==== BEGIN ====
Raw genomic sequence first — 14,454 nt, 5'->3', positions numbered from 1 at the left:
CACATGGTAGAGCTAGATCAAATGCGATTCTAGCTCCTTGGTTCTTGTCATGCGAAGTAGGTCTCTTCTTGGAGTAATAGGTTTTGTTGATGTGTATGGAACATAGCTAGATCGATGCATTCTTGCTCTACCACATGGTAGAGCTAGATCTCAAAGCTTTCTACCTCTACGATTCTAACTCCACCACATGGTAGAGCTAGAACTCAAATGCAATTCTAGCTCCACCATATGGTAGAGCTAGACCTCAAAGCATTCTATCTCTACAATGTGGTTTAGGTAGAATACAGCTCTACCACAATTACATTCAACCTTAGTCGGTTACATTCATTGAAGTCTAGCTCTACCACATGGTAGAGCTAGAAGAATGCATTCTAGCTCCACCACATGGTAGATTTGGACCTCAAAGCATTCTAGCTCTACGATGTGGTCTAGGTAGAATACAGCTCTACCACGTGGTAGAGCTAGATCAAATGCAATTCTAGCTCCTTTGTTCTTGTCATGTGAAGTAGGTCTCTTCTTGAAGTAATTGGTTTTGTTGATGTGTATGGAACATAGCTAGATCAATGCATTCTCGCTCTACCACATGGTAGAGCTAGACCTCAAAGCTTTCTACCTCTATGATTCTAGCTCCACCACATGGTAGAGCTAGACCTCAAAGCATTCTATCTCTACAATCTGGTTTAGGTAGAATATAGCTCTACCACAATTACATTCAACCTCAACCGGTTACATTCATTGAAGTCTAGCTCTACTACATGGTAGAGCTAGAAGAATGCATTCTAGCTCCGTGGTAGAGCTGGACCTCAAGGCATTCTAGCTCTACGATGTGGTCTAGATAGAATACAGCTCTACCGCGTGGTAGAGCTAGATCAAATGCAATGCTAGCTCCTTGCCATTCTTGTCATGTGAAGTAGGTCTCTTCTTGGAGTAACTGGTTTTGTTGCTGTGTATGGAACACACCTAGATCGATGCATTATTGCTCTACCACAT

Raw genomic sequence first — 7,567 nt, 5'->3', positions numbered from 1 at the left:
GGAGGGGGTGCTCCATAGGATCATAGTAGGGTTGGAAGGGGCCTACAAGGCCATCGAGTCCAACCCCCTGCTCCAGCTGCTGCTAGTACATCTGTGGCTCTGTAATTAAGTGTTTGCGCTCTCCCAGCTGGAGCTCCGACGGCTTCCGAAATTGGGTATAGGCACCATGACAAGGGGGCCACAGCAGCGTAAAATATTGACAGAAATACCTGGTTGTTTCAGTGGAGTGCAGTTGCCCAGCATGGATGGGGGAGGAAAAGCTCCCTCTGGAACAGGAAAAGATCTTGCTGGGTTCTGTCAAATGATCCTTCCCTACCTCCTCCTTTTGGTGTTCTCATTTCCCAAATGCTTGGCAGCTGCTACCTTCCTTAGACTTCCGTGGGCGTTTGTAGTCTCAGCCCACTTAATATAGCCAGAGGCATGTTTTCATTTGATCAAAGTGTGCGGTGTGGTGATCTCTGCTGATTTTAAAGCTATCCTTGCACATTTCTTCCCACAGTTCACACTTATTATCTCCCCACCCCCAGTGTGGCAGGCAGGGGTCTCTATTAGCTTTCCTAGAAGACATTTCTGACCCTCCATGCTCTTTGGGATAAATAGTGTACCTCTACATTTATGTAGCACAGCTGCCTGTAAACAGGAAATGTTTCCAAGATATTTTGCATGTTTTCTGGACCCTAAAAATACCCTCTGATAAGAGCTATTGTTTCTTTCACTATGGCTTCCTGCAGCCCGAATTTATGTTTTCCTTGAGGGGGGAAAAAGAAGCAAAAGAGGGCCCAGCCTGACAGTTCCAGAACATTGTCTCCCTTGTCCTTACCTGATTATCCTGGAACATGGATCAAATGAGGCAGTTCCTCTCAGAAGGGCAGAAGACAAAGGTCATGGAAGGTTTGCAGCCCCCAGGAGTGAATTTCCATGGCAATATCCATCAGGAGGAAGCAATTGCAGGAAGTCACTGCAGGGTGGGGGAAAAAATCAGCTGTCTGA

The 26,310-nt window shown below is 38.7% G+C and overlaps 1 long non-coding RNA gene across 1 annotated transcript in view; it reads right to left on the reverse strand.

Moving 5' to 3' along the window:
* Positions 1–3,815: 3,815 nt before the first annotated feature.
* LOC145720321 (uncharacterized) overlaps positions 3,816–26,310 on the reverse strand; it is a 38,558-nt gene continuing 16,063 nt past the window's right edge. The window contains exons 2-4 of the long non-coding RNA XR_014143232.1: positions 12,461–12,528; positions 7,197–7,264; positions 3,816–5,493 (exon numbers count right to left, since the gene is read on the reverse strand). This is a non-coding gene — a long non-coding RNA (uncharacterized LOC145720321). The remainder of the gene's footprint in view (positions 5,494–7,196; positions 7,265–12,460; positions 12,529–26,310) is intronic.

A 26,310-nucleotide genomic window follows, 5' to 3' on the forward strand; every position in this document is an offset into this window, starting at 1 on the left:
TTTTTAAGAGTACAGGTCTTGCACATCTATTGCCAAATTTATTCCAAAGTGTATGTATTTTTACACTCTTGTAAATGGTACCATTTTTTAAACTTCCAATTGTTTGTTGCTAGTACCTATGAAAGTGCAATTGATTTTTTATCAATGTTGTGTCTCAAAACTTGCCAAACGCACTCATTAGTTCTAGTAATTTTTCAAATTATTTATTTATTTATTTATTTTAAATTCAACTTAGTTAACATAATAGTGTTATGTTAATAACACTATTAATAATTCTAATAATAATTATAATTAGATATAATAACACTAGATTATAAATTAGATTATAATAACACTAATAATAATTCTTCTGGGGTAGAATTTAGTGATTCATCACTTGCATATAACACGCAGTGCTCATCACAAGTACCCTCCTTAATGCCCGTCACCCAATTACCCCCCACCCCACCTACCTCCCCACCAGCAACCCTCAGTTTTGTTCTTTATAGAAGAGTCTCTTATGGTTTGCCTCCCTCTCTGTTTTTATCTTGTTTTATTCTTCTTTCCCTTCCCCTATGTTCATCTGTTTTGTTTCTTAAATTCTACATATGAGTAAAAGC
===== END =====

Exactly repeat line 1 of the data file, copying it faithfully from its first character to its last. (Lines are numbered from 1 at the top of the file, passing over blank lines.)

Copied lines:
Raw genomic sequence first — 14,454 nt, 5'->3', positions numbered from 1 at the left: